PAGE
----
A leaked British report into the archaeological significance of an ancient Roman gold mine has helped to scupper plans by the Romanian government to approve invasive mining at the site.
The expert report, kept hidden for three years by the Bucharest government, was commissioned by Romania’s ministry of culture and funded by a not-for-profit organisation, Pro Patrimonio, which works to protect Romania’s cultural heritage. The report says that the ancient site, in Rosia Montana in the Apuseni Mountains of western Transylvania, is worthy of consideration as a Unesco world heritage site and that its galleries are “the most extensive and most important underground Roman gold mine known anywhere”.
This month, the ministry of culture presented a list of monuments that it would like to see included as world heritage sites, but the picturesque village of Rosia Montana, with its ancient galleries that tell of Roman mining, was not on it.
British archaeologist David Jennings, director of the York Archaeological Trust and a former director of Oxford Archaeology, an institution involved in the research program of the Rosia Montana heritage as early as since 2008 found three main flaws in the arguments set out by the Oxford professors and CgMs:
“An exaggeration of the importance of the site; The lack of appreciation of the precarious state of preservation and precarious integrity of many heritage-related objectives due to intense exploitation, especially over the last 250 years, which had a huge impact on the earlier phases of the heritage and left behind a largely non-rehabilitated and massive polluted environment; The lack of a professional opinion on the amount of the costs entailed by a full conservation program (estimated at around 200-300 million dollars).”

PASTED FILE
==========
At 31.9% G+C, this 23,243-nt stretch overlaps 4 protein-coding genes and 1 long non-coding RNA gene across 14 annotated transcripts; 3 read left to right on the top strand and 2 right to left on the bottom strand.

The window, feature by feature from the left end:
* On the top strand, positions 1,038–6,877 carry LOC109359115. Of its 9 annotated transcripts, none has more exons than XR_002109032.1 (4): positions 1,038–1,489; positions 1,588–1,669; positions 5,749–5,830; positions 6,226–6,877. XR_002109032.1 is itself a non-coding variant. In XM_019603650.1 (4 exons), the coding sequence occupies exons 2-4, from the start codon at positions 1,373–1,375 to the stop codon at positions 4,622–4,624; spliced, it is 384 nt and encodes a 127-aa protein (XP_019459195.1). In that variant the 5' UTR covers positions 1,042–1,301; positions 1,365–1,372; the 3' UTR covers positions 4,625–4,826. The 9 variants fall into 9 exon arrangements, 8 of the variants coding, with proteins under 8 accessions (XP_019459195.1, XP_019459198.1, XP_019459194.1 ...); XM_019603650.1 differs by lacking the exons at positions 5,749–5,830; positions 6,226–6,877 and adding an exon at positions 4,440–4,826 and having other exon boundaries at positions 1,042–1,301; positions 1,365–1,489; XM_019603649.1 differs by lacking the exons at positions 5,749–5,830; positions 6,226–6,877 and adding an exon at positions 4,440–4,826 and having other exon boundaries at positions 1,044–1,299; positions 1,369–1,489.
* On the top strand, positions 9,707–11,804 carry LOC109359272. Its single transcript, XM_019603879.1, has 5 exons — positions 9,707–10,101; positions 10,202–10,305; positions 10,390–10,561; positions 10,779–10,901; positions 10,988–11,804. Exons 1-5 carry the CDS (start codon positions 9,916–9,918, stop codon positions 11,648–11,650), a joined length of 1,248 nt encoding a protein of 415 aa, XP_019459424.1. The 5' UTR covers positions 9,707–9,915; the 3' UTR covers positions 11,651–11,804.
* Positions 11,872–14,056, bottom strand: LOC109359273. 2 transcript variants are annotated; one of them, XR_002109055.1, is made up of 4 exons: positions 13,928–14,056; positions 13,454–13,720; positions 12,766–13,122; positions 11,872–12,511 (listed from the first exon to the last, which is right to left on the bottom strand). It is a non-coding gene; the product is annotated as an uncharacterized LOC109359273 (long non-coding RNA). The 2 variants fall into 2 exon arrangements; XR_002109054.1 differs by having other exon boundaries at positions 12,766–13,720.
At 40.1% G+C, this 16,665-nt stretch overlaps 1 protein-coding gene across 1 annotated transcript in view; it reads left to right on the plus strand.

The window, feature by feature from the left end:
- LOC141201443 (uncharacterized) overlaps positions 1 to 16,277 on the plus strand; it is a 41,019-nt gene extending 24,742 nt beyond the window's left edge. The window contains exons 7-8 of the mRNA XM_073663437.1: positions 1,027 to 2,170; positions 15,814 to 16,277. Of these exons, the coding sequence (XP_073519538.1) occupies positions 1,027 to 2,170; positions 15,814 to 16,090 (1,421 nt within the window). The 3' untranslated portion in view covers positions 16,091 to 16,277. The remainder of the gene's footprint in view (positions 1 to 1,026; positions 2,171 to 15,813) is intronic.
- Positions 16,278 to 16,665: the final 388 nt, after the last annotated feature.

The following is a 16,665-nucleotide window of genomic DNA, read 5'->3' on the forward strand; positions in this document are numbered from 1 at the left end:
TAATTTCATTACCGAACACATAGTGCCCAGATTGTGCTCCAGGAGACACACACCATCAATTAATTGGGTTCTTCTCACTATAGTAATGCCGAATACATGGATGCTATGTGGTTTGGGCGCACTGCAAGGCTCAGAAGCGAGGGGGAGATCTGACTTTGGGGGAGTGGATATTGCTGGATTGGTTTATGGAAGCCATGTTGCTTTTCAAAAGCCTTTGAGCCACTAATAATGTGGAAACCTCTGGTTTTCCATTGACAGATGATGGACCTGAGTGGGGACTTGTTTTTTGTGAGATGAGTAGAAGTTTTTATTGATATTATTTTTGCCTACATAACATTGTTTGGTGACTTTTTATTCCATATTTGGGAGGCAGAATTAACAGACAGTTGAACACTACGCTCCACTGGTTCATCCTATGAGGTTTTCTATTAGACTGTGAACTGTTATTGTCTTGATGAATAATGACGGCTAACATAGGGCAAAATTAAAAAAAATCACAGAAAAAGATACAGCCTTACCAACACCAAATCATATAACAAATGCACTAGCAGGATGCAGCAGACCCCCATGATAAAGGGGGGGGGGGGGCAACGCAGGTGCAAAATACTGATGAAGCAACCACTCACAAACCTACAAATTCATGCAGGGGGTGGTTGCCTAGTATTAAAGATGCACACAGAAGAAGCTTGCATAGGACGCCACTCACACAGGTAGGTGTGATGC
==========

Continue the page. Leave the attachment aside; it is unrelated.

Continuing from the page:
And as you ask, yes it is true that OA are (still) the contractors who work on behalf of the mining company
In their own words: “The work OA undertook to understand the results of ten years of intensive fieldwork, the results of 13 major excavations, extensive investigations of a network of Roman, medieval and modern gold mines, and a vast library of project documentation, was fascinating. If nothing else, the work reveals the huge importance of cultural heritage to communities.”
The moral issue does not just hold to the archaeology – it is the cyanide used in the process. There is no guarantee that this will not leak into rivers and ground water… killing the region.
150 years later… and it is still an issue for goldrush regions in America… ( http://www.pasthorizonspr.com/index.php/archives/10/2013/mercury-contamination-legacy-of-the-californian-gold-rush )
Just because the Soviets messed the area, does not seem to be a good enough reason to continue and enlarge the process… or is it?